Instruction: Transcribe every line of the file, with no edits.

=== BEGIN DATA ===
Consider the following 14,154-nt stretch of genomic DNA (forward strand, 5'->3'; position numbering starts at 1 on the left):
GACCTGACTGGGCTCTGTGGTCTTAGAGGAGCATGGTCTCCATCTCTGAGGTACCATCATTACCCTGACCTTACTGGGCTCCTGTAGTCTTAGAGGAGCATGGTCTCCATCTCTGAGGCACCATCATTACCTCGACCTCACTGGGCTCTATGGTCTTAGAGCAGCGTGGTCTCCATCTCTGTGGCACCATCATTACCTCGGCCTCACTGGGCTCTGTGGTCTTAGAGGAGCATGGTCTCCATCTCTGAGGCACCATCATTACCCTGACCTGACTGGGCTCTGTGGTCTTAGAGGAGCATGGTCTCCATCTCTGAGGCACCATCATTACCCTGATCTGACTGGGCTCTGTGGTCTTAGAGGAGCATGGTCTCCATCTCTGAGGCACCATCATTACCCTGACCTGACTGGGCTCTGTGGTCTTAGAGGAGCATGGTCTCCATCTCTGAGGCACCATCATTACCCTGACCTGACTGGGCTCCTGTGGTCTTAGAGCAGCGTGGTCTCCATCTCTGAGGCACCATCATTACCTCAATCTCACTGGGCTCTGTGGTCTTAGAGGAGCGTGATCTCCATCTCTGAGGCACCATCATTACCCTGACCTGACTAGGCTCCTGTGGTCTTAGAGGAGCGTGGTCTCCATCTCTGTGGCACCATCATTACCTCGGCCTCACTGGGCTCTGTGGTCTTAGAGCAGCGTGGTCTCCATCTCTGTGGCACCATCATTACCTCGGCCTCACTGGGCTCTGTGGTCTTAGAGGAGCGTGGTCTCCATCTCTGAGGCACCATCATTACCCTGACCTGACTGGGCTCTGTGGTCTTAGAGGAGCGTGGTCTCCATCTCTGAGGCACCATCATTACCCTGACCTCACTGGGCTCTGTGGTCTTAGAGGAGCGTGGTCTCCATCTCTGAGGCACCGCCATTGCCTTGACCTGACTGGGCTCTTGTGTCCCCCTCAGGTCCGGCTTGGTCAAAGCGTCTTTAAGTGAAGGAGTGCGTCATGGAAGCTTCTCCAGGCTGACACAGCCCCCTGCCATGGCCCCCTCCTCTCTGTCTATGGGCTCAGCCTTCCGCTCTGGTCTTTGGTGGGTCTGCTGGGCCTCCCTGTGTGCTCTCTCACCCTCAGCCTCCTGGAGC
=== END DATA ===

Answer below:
Consider the following 14,154-nt stretch of genomic DNA (forward strand, 5'->3'; position numbering starts at 1 on the left):
GACCTGACTGGGCTCTGTGGTCTTAGAGGAGCATGGTCTCCATCTCTGAGGTACCATCATTACCCTGACCTTACTGGGCTCCTGTAGTCTTAGAGGAGCATGGTCTCCATCTCTGAGGCACCATCATTACCTCGACCTCACTGGGCTCTATGGTCTTAGAGCAGCGTGGTCTCCATCTCTGTGGCACCATCATTACCTCGGCCTCACTGGGCTCTGTGGTCTTAGAGGAGCATGGTCTCCATCTCTGAGGCACCATCATTACCCTGACCTGACTGGGCTCTGTGGTCTTAGAGGAGCATGGTCTCCATCTCTGAGGCACCATCATTACCCTGATCTGACTGGGCTCTGTGGTCTTAGAGGAGCATGGTCTCCATCTCTGAGGCACCATCATTACCCTGACCTGACTGGGCTCTGTGGTCTTAGAGGAGCATGGTCTCCATCTCTGAGGCACCATCATTACCCTGACCTGACTGGGCTCCTGTGGTCTTAGAGCAGCGTGGTCTCCATCTCTGAGGCACCATCATTACCTCAATCTCACTGGGCTCTGTGGTCTTAGAGGAGCGTGATCTCCATCTCTGAGGCACCATCATTACCCTGACCTGACTAGGCTCCTGTGGTCTTAGAGGAGCGTGGTCTCCATCTCTGTGGCACCATCATTACCTCGGCCTCACTGGGCTCTGTGGTCTTAGAGCAGCGTGGTCTCCATCTCTGTGGCACCATCATTACCTCGGCCTCACTGGGCTCTGTGGTCTTAGAGGAGCGTGGTCTCCATCTCTGAGGCACCATCATTACCCTGACCTGACTGGGCTCTGTGGTCTTAGAGGAGCGTGGTCTCCATCTCTGAGGCACCATCATTACCCTGACCTCACTGGGCTCTGTGGTCTTAGAGGAGCGTGGTCTCCATCTCTGAGGCACCGCCATTGCCTTGACCTGACTGGGCTCTTGTGTCCCCCTCAGGTCCGGCTTGGTCAAAGCGTCTTTAAGTGAAGGAGTGCGTCATGGAAGCTTCTCCAGGCTGACACAGCCCCCTGCCATGGCCCCCTCCTCTCTGTCTATGGGCTCAGCCTTCCGCTCTGGTCTTTGGTGGGTCTGCTGGGCCTCCCTGTGTGCTCTCTCACCCTCAGCCTCCTGGAGC